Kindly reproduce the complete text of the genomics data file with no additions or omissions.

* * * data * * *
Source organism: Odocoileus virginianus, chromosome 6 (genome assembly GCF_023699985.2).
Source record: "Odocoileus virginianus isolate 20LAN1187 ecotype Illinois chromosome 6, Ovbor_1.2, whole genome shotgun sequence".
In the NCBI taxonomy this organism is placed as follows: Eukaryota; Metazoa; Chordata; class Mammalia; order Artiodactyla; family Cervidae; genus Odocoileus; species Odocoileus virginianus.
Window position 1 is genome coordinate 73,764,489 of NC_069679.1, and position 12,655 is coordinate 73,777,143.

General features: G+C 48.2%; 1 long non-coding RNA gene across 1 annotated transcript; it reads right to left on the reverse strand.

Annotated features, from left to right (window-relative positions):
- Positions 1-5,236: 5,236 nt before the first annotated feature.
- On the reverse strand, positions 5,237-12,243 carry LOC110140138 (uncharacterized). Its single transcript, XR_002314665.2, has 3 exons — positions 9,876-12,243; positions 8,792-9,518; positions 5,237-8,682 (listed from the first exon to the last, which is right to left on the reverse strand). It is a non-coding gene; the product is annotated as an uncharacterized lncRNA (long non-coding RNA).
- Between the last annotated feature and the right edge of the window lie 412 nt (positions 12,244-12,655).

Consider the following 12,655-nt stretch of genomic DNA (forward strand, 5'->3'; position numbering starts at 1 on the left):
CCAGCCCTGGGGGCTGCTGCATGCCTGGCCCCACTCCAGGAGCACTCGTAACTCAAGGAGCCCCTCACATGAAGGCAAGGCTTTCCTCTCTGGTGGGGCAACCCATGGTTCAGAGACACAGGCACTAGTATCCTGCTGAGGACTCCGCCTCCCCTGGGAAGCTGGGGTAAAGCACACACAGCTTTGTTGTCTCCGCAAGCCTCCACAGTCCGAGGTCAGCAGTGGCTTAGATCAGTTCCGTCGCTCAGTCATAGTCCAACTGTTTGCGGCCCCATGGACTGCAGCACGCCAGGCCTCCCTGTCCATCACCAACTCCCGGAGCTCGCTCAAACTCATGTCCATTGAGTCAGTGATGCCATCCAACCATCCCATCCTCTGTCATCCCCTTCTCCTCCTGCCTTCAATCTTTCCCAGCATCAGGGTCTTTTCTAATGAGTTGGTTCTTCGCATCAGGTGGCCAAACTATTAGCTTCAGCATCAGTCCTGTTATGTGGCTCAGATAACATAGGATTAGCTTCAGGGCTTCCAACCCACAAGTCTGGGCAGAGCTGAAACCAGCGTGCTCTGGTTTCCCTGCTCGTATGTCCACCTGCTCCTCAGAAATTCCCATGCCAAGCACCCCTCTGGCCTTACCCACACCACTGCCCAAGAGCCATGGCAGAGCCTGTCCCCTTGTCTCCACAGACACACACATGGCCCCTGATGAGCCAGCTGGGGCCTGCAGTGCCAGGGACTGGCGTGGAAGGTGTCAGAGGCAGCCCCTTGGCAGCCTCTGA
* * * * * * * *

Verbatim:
Source organism: Odocoileus virginianus, chromosome 6 (genome assembly GCF_023699985.2).
Source record: "Odocoileus virginianus isolate 20LAN1187 ecotype Illinois chromosome 6, Ovbor_1.2, whole genome shotgun sequence".
In the NCBI taxonomy this organism is placed as follows: Eukaryota; Metazoa; Chordata; class Mammalia; order Artiodactyla; family Cervidae; genus Odocoileus; species Odocoileus virginianus.
Window position 1 is genome coordinate 73,764,489 of NC_069679.1, and position 12,655 is coordinate 73,777,143.

General features: G+C 48.2%; 1 long non-coding RNA gene across 1 annotated transcript; it reads right to left on the reverse strand.

Annotated features, from left to right (window-relative positions):
- Positions 1-5,236: 5,236 nt before the first annotated feature.
- On the reverse strand, positions 5,237-12,243 carry LOC110140138 (uncharacterized). Its single transcript, XR_002314665.2, has 3 exons — positions 9,876-12,243; positions 8,792-9,518; positions 5,237-8,682 (listed from the first exon to the last, which is right to left on the reverse strand). It is a non-coding gene; the product is annotated as an uncharacterized lncRNA (long non-coding RNA).
- Between the last annotated feature and the right edge of the window lie 412 nt (positions 12,244-12,655).

Consider the following 12,655-nt stretch of genomic DNA (forward strand, 5'->3'; position numbering starts at 1 on the left):
CCAGCCCTGGGGGCTGCTGCATGCCTGGCCCCACTCCAGGAGCACTCGTAACTCAAGGAGCCCCTCACATGAAGGCAAGGCTTTCCTCTCTGGTGGGGCAACCCATGGTTCAGAGACACAGGCACTAGTATCCTGCTGAGGACTCCGCCTCCCCTGGGAAGCTGGGGTAAAGCACACACAGCTTTGTTGTCTCCGCAAGCCTCCACAGTCCGAGGTCAGCAGTGGCTTAGATCAGTTCCGTCGCTCAGTCATAGTCCAACTGTTTGCGGCCCCATGGACTGCAGCACGCCAGGCCTCCCTGTCCATCACCAACTCCCGGAGCTCGCTCAAACTCATGTCCATTGAGTCAGTGATGCCATCCAACCATCCCATCCTCTGTCATCCCCTTCTCCTCCTGCCTTCAATCTTTCCCAGCATCAGGGTCTTTTCTAATGAGTTGGTTCTTCGCATCAGGTGGCCAAACTATTAGCTTCAGCATCAGTCCTGTTATGTGGCTCAGATAACATAGGATTAGCTTCAGGGCTTCCAACCCACAAGTCTGGGCAGAGCTGAAACCAGCGTGCTCTGGTTTCCCTGCTCGTATGTCCACCTGCTCCTCAGAAATTCCCATGCCAAGCACCCCTCTGGCCTTACCCACACCACTGCCCAAGAGCCATGGCAGAGCCTGTCCCCTTGTCTCCACAGACACACACATGGCCCCTGATGAGCCAGCTGGGGCCTGCAGTGCCAGGGACTGGCGTGGAAGGTGTCAGAGGCAGCCCCTTGGCAGCCTCTGA